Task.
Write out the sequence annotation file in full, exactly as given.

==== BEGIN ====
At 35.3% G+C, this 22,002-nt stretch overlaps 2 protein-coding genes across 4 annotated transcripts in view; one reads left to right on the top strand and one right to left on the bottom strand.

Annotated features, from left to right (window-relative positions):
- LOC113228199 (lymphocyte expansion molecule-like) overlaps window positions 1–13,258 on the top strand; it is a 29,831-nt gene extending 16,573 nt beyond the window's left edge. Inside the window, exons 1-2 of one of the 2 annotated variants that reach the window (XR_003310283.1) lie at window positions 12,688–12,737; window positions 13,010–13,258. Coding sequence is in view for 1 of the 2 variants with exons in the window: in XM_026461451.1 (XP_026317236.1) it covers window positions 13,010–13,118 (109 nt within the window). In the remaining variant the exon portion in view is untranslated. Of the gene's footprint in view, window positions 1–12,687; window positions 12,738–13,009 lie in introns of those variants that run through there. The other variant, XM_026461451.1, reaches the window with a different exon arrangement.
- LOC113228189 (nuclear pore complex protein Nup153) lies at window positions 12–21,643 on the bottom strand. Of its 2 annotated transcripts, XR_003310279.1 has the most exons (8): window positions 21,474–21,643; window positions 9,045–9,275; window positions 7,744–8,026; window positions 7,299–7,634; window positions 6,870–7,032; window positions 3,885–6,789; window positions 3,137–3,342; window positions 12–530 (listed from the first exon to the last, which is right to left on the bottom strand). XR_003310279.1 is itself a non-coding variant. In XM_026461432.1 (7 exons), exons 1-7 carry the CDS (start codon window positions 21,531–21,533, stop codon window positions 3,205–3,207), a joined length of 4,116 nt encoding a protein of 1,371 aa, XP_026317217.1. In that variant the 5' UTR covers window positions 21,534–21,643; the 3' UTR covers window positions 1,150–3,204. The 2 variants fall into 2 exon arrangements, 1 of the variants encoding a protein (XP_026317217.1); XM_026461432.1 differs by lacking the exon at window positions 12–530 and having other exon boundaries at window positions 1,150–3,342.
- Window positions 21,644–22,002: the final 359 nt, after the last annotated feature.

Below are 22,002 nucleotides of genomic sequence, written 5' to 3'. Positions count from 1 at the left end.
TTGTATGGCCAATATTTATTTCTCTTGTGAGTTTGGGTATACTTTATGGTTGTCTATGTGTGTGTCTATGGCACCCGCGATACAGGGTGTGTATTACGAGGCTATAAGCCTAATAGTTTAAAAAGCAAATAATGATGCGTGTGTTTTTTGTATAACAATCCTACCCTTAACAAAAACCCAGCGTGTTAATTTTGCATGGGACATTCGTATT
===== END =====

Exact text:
At 35.3% G+C, this 22,002-nt stretch overlaps 2 protein-coding genes across 4 annotated transcripts in view; one reads left to right on the top strand and one right to left on the bottom strand.

Annotated features, from left to right (window-relative positions):
- LOC113228199 (lymphocyte expansion molecule-like) overlaps window positions 1–13,258 on the top strand; it is a 29,831-nt gene extending 16,573 nt beyond the window's left edge. Inside the window, exons 1-2 of one of the 2 annotated variants that reach the window (XR_003310283.1) lie at window positions 12,688–12,737; window positions 13,010–13,258. Coding sequence is in view for 1 of the 2 variants with exons in the window: in XM_026461451.1 (XP_026317236.1) it covers window positions 13,010–13,118 (109 nt within the window). In the remaining variant the exon portion in view is untranslated. Of the gene's footprint in view, window positions 1–12,687; window positions 12,738–13,009 lie in introns of those variants that run through there. The other variant, XM_026461451.1, reaches the window with a different exon arrangement.
- LOC113228189 (nuclear pore complex protein Nup153) lies at window positions 12–21,643 on the bottom strand. Of its 2 annotated transcripts, XR_003310279.1 has the most exons (8): window positions 21,474–21,643; window positions 9,045–9,275; window positions 7,744–8,026; window positions 7,299–7,634; window positions 6,870–7,032; window positions 3,885–6,789; window positions 3,137–3,342; window positions 12–530 (listed from the first exon to the last, which is right to left on the bottom strand). XR_003310279.1 is itself a non-coding variant. In XM_026461432.1 (7 exons), exons 1-7 carry the CDS (start codon window positions 21,531–21,533, stop codon window positions 3,205–3,207), a joined length of 4,116 nt encoding a protein of 1,371 aa, XP_026317217.1. In that variant the 5' UTR covers window positions 21,534–21,643; the 3' UTR covers window positions 1,150–3,204. The 2 variants fall into 2 exon arrangements, 1 of the variants encoding a protein (XP_026317217.1); XM_026461432.1 differs by lacking the exon at window positions 12–530 and having other exon boundaries at window positions 1,150–3,342.
- Window positions 21,644–22,002: the final 359 nt, after the last annotated feature.

Below are 22,002 nucleotides of genomic sequence, written 5' to 3'. Positions count from 1 at the left end.
TTGTATGGCCAATATTTATTTCTCTTGTGAGTTTGGGTATACTTTATGGTTGTCTATGTGTGTGTCTATGGCACCCGCGATACAGGGTGTGTATTACGAGGCTATAAGCCTAATAGTTTAAAAAGCAAATAATGATGCGTGTGTTTTTTGTATAACAATCCTACCCTTAACAAAAACCCAGCGTGTTAATTTTGCATGGGACATTCGTATT